The way I approach my counselling practice is relational, meaning I deeply understand our struggles to best be tended to when we have the felt experience of a safe other beside us, and that often, we cannot fully do this healing work alone. I believe it is my role as a therapist to establish a safe-enough space to allow one’s own self-leadership and healing to unfold. I aim to move through this work collaboratively and in a way that feels accessible and integral to the process of those I am sitting beside.
I use a systemic and intersectional feminist lens to understand the ways in which our familial, social, and global systems impact our individual experience, and I strive for an anti-oppressive practice that is heart-led and rooted in justice. I believe the counselling space can be an opportunity for both personal growth and collective healing. I strongly lean on compassion, curiosity, and the creative imagination as therapeutic tools and see these as balm for the parts of us that may feel stuck, exiled, or pained, to allow them to be seen and therefore nurtured.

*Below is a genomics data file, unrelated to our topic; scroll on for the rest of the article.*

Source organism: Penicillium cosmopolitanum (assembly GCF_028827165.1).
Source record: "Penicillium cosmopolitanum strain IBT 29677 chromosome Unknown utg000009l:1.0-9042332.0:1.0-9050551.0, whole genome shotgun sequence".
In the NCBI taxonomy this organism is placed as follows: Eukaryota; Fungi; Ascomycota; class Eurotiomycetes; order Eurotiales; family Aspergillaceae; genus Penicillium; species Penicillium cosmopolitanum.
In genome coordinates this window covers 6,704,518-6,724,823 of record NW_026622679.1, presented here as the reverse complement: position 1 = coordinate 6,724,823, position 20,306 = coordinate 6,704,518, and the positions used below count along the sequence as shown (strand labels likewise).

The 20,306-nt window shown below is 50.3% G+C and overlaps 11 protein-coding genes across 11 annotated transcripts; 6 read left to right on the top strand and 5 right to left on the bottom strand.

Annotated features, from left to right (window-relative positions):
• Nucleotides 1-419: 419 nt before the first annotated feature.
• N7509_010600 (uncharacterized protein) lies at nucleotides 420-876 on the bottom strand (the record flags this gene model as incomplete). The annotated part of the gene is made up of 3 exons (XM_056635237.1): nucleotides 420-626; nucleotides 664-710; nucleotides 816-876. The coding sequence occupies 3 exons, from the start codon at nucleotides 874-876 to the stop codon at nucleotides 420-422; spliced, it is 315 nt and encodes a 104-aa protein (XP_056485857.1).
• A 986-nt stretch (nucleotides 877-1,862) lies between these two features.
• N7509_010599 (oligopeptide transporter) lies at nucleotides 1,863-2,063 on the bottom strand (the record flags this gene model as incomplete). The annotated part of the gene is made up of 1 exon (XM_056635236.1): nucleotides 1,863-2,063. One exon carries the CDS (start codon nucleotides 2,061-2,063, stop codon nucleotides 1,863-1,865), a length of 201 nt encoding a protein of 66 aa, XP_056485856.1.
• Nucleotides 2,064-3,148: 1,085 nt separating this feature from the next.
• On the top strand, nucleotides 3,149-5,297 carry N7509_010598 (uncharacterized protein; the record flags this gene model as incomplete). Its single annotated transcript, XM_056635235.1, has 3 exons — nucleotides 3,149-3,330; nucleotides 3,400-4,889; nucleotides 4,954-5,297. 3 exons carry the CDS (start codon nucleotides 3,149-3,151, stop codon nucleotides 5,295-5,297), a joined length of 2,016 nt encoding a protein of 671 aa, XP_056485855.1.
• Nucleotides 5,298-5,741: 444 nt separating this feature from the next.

Another major component of the way that I work is to not exclude the felt experience – the body – from the therapeutic process. What can we learn from what our bodies are telling us in the here and now? How can our felt experience come to be an integrated part of our self-understanding?
Being a queer-identified person, working with 2SLGBTQIA+ is fundamental to my practice. I have many years of experience working across various housing and healthcare settings with some of Vancouver’s most marginalized populations, and it is through this work that I have come to understand the true importance of personal story-telling and community care.
As a fellow human, also combing through the tangles of my own human complexities, I value transparency, authenticity, and shared vulnerability in this work.
Mahlia’s informed consent form can be found here.